Since 2018, at least 3,000 people have been displaced due to slavery-related violence in the Kayes region of Mali. But to receive the help victims deserve, a better count of how many people have been displaced is needed. This will help activists, researchers and policymakers to develop durable solutions for those in need. However it is difficult to get a precise estimate of the people displaced, partly due to the stigma of slavery, and partly due to the challenges of locating displaced people, who may move individually or with their families, thus more difficult to identify as a displacement. This blog post is the first of a two part series on Counting the Victims. The first blog analyzes the difficulty in quantifying victims of descent-based slavery and the second the difficulty in counting victims of slavery-related internal displacements.
Despite widespread abolition and criminalization, descent-based slavery is practiced in several countries in the Sahel region, including Burkina Faso, Chad, Mali, Mauritania, Niger, Nigeria, Senegal, Sudan, and The Gambia. In spite of its prevalence, counting descent-based slavery victims is difficult due to the illegal nature and stigma of slavery. This form of slavery is practiced in hierarchical societies where elite “slave owners” claim it to be a “traditional practice” that needs to be respected, and anti-slavery activists who dare to speak against the practice face violence and stigmatization. This stigma may lead some to silence, sharing memories only within the family or not even at all to rebuild lives without having to carry on the stigma of slavery. Those who experience slavery or its stigma may be forced to remain in the shadows because of a lack of resources, information or due to fear of retribution or shame. While staying silent may protect some from the stigma of slavery, it also leads to silence within the government, thereby magnifying and continuing its survival.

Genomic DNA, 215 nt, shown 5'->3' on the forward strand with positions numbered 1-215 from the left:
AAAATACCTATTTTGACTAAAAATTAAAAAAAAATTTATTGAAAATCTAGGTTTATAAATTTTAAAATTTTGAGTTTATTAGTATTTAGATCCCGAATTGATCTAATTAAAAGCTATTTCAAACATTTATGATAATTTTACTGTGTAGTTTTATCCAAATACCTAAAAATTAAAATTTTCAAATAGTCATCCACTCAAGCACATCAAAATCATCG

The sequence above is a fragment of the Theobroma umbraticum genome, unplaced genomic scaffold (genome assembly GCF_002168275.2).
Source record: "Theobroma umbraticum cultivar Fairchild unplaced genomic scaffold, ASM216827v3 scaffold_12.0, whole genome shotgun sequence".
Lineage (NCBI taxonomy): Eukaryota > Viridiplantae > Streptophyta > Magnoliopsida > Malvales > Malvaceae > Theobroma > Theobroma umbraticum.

Despite the challenges, researchers and activists have attempted to count the number of victims of descent-based slavery, looking as far back as the late nineteenth century, when it is estimated that 3 to 3.5 million people, or about 30% of the whole population, were affected by slavery in French West Africa. Today in West African societies with histories of slavery, people categorised locally as “slave descendants” make up a large part of the population; an estimated several million people in West Africa are referred to in their native languages as “slaves” and so many of their descendants are forced to carry that stigma and are denied access to basic social services and political, economic, and civil rights as people without “slave” status can. The Malian anti-slavery organization Temedt estimates that, in Mali, at least 200,000 people are living in slavery today. It is unknown how many people experience such stigmatization in the Kayes region of Mali, however SlaFMig researchers estimate that 3,000 people were displaced due to their “slavery status” since 2018. The need to count victims is urgent. Knowledge of how many victims of descent-based slavery have been displaced in the Kayes region of Mali will help governments, aid organizations and activists to fully meet their needs. This is especially dire because many of those displaced are potentially vulnerable to further exploitation, such as domestic service, trafficking or prostitution. With accurate numbers of the crisis, victims, activists, researchers and policymakers can work together to create durable solutions for those who have been internally displaced. This is why the SlaFMig project is conducting research among people who have been displaced with slavery backgrounds, and fighting the stigma by raising awareness with campaigns and anti-slavery legal trainings. The numbers of those impacted by slavery-related displacements will be used to counter the silence in local and international governments, ensuring that victims receive the support they deserve. Please join our work by engaging with us on our website, Facebook, Twitter, Instagram and TikTok.